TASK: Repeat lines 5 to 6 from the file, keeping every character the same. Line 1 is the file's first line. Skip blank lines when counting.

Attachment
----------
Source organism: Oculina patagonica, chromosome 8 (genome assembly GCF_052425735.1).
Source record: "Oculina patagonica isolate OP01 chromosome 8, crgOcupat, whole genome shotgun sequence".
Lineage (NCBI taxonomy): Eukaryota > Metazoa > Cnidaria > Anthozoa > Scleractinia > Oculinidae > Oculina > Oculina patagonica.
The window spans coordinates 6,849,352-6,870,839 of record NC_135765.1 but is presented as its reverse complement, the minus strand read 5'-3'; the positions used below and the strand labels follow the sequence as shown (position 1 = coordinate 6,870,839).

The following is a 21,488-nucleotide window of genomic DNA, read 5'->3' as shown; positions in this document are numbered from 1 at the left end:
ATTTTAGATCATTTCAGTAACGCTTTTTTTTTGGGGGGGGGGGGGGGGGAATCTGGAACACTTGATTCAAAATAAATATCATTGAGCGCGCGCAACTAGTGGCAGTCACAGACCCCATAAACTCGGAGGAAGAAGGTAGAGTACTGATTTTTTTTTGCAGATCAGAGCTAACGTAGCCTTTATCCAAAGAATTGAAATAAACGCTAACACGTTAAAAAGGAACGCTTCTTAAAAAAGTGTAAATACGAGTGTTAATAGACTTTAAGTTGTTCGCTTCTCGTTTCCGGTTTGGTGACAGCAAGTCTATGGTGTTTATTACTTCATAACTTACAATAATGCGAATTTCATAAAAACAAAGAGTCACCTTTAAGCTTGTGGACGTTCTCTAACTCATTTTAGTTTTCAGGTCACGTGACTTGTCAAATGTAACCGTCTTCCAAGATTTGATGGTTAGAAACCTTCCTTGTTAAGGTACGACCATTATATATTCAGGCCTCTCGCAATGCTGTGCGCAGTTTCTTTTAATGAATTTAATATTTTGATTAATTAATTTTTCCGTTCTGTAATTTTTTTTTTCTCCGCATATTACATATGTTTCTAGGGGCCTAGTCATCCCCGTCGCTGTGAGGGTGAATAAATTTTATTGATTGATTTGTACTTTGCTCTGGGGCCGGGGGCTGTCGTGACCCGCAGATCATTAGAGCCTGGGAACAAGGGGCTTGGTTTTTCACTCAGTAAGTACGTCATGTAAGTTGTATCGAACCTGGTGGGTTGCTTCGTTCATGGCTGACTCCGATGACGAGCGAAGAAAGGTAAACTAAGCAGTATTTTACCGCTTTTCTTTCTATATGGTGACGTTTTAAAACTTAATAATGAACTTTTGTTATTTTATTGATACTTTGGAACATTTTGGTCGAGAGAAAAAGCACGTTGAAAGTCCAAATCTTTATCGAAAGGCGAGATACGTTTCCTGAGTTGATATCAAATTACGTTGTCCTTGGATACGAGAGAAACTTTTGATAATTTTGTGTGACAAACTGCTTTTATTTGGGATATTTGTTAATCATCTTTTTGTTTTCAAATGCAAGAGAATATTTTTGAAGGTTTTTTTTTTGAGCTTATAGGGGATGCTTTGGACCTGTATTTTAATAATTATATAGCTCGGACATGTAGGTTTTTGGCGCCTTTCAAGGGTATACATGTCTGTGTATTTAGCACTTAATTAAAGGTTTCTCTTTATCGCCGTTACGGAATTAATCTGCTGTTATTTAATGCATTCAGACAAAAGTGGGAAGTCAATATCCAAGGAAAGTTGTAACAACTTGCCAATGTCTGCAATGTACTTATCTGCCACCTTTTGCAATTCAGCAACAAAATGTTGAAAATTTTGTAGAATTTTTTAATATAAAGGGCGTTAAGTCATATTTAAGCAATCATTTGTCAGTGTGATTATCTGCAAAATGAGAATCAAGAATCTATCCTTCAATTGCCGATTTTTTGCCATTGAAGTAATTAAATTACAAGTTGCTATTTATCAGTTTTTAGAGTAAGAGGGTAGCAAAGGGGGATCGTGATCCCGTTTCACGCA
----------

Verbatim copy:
The following is a 21,488-nucleotide window of genomic DNA, read 5'->3' as shown; positions in this document are numbered from 1 at the left end:
ATTTTAGATCATTTCAGTAACGCTTTTTTTTTGGGGGGGGGGGGGGGGGAATCTGGAACACTTGATTCAAAATAAATATCATTGAGCGCGCGCAACTAGTGGCAGTCACAGACCCCATAAACTCGGAGGAAGAAGGTAGAGTACTGATTTTTTTTTGCAGATCAGAGCTAACGTAGCCTTTATCCAAAGAATTGAAATAAACGCTAACACGTTAAAAAGGAACGCTTCTTAAAAAAGTGTAAATACGAGTGTTAATAGACTTTAAGTTGTTCGCTTCTCGTTTCCGGTTTGGTGACAGCAAGTCTATGGTGTTTATTACTTCATAACTTACAATAATGCGAATTTCATAAAAACAAAGAGTCACCTTTAAGCTTGTGGACGTTCTCTAACTCATTTTAGTTTTCAGGTCACGTGACTTGTCAAATGTAACCGTCTTCCAAGATTTGATGGTTAGAAACCTTCCTTGTTAAGGTACGACCATTATATATTCAGGCCTCTCGCAATGCTGTGCGCAGTTTCTTTTAATGAATTTAATATTTTGATTAATTAATTTTTCCGTTCTGTAATTTTTTTTTTCTCCGCATATTACATATGTTTCTAGGGGCCTAGTCATCCCCGTCGCTGTGAGGGTGAATAAATTTTATTGATTGATTTGTACTTTGCTCTGGGGCCGGGGGCTGTCGTGACCCGCAGATCATTAGAGCCTGGGAACAAGGGGCTTGGTTTTTCACTCAGTAAGTACGTCATGTAAGTTGTATCGAACCTGGTGGGTTGCTTCGTTCATGGCTGACTCCGATGACGAGCGAAGAAAGGTAAACTAAGCAGTATTTTACCGCTTTTCTTTCTATATGGTGACGTTTTAAAACTTAATAATGAACTTTTGTTATTTTATTGATACTTTGGAACATTTTGGTCGAGAGAAAAAGCACGTTGAAAGTCCAAATCTTTATCGAAAGGCGAGATACGTTTCCTGAGTTGATATCAAATTACGTTGTCCTTGGATACGAGAGAAACTTTTGATAATTTTGTGTGACAAACTGCTTTTATTTGGGATATTTGTTAATCATCTTTTTGTTTTCAAATGCAAGAGAATATTTTTGAAGGTTTTTTTTTTGAGCTTATAGGGGATGCTTTGGACCTGTATTTTAATAATTATATAGCTCGGACATGTAGGTTTTTGGCGCCTTTCAAGGGTATACATGTCTGTGTATTTAGCACTTAATTAAAGGTTTCTCTTTATCGCCGTTACGGAATTAATCTGCTGTTATTTAATGCATTCAGACAAAAGTGGGAAGTCAATATCCAAGGAAAGTTGTAACAACTTGCCAATGTCTGCAATGTACTTATCTGCCACCTTTTGCAATTCAGCAACAAAATGTTGAAAATTTTGTAGAATTTTTTAATATAAAGGGCGTTAAGTCATATTTAAGCAATCATTTGTCAGTGTGATTATCTGCAAAATGAGAATCAAGAATCTATCCTTCAATTGCCGATTTTTTGCCATTGAAGTAATTAAATTACAAGTTGCTATTTATCAGTTTTTAGAGTAAGAGGGTAGCAAAGGGGGATCGTGATCCCGTTTCACGCA